It's a two-part name and each one of these Cubs cards exemplifies a singular part.  This group really isn't my cup of tea, but they have one song that pretty much the entire country knows that seems to show up at every bar/dance/country fair.

Here's another set of cards that should give you a hint.  Do you see the pattern?.... Well, besides the fact that (excepting Harden's 2008 season) all of these guys were disappointing/insignificant during their time in Chicago.

The band that I'm seeing might be one-hit wonders, but these two guys were no-hit wonders.

One more because baseball works best in three's (3 strikes, 3 outs, 3-Finger Brown, etc.).

It looks almost as though poor Mr. Gustine took a baseball in his southern region; fitting, because this band is probably much more popular in the southern region of the US.

That's the best segue I've got.

First person to guess correctly... gets the satisfaction of knowing that they're smart - my trade box is in storage at the moment.  I'll owe ya something!

Friday, June 26, 2015

Pulling a Vintage Cheap Trick

Baseball has been a passion of mine since the day my parents suited me up for my first t-ball game way back in the early 90's.  I played through high school, have attended countless professional games and follow the Cubs with a fervent fever that borders on concerning.

But, I'm not one-dimensional.  I love to run and actively compete in road races across Illinois, I'm a bit of a history nerd and I wont turn down a good book.  In addition, I love music.

In college, I ran the school's radio station and, let me tell you, there is nothing better than getting paid to listen to/approve new music and read Billboard magazine.  I've been working on and off in the radio field ever since.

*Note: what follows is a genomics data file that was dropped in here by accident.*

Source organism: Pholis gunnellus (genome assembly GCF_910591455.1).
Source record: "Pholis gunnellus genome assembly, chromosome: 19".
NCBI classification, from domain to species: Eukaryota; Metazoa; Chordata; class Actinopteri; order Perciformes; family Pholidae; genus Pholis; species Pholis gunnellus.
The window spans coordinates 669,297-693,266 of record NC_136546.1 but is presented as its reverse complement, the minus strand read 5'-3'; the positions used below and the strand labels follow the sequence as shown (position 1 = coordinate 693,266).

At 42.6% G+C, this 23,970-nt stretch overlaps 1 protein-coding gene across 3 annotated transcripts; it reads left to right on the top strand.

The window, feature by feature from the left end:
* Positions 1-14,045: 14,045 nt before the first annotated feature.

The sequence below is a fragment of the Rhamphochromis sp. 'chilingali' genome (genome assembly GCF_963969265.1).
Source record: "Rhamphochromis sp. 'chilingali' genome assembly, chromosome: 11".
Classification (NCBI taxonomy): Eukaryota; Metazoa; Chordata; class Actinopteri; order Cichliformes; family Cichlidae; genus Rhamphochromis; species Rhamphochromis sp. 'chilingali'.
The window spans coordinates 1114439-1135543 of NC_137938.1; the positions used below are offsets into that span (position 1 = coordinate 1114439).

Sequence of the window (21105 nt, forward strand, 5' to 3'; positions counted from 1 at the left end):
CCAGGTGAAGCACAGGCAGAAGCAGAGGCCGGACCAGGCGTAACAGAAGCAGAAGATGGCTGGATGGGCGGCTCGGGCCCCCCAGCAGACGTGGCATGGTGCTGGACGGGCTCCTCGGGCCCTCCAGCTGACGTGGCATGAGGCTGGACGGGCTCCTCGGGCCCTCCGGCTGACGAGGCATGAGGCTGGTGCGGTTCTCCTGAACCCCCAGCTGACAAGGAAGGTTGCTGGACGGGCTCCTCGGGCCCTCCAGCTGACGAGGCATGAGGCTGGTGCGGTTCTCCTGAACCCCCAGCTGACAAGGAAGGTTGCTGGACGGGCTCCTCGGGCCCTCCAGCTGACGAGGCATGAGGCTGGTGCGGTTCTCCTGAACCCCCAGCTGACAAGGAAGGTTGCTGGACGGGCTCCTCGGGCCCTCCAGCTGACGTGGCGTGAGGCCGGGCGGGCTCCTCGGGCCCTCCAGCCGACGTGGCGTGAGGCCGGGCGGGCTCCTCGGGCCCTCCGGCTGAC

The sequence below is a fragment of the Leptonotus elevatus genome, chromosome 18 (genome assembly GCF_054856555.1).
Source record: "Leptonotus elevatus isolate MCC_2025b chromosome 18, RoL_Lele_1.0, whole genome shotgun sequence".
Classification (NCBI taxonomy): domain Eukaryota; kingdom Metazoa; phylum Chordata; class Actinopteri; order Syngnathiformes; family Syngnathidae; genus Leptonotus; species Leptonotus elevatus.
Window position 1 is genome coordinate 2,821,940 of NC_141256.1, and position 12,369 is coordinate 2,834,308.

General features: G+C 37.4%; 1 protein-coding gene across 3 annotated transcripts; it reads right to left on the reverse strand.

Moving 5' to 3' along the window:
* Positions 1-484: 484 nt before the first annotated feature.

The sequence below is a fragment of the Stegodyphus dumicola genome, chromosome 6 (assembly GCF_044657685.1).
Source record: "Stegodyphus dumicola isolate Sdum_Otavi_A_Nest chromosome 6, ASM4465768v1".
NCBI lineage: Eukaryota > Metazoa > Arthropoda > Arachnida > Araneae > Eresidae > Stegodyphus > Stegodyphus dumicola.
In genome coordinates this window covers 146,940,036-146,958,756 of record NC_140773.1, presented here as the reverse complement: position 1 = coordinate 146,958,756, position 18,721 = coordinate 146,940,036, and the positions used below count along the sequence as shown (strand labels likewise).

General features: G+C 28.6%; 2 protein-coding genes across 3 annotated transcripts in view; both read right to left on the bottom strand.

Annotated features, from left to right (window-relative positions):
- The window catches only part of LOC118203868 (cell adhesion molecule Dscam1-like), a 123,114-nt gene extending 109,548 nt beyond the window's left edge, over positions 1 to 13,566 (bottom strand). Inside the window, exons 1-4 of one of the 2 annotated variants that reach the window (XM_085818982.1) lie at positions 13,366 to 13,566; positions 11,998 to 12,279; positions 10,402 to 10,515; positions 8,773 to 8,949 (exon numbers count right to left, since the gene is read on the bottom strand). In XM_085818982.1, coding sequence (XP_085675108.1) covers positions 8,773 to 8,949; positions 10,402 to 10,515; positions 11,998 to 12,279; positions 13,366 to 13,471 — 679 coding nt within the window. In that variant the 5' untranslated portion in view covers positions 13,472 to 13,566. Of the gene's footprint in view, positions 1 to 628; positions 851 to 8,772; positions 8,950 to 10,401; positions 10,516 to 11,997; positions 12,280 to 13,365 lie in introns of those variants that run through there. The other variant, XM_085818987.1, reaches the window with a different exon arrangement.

As such, I go to a lot of shows:  OK Go, REO Speedwagon, Train, The 1975, Joan Jett, Shinedown, etc. etc.  I run the full gamut when it comes to anything remotely rock n roll.

Tonight begins a string of 3 concerts in 3 nights at the Taste of Joliet, courtesy of Cheap Trick! I'm ecstatic to finally catch them -  "Surrender" is definitely on my list of top ten songs of all-time and that's not even my absolute favorite track of theirs.

In honor of this momentous occasion, here are a couple of "cheap" vintage cards that I was able to add to my CATRC - it was quite the "trick."

These Sporting News Rookie Stars  cards from 1959 Topps are absolutely fantastic and thanks to some off-centering and a light gum stain on the back, I was able to cross Lou Jackson off of my "to get" list for a buck.

Look how happy Lou is for me!

Unfortunately for him though, he wasn't really that much of a rookie star - after batting .171 in 24 games in 1958, Lou only got 4 PA's in 6 games the next year only to spend the rest of his career in the bushes (excepting a brief 4 game cameo for Baltimore in 1964).

It's not like the Cubs had bunches of young talent ready to come up at this time though; he pretty much was their "rookie star."  

This card is a tad bit worse for wear.  In addition to some more centering issues, Paul Smith has a very noticeable tape stain that wraps around from the front to the back - as you can see here:

However, that's fine by me as it allowed this 1958 Topps card to fall into my price range.  I have always been attracted to this particular set - something about the bold background colors I guess, seeing as it's otherwise un-noteworthy.

That's fitting, since Paul was a pretty un-noteworthy player.

After a promising rookie season with the 1953 Pirates batting .283 across 118 games, he spent the next three seasons out of the Majors. He returned to Pittsburgh for 1957 for 81 games as a reserve outfielder. He was then sold to the Cubs early in 1958 and played his last MLB game just a month later.
I wonder where he went for three years?

The only image I can find of Paul in Cubs garb
Image courtesy of ootpdevelopments.com

That's does it for my recent cheap vintage pickups, which I decided to show off today just because I was desperate for a segue from Cheap Trick.

I do what I can.

My posting will be light over the next couple days; as I mentioned earlier, I have 2 more concerts right after Robin Zander and the boys.  I'll try to make some sort of connection between them and baseball cards; but, I cannot guarantee the quality of that connection!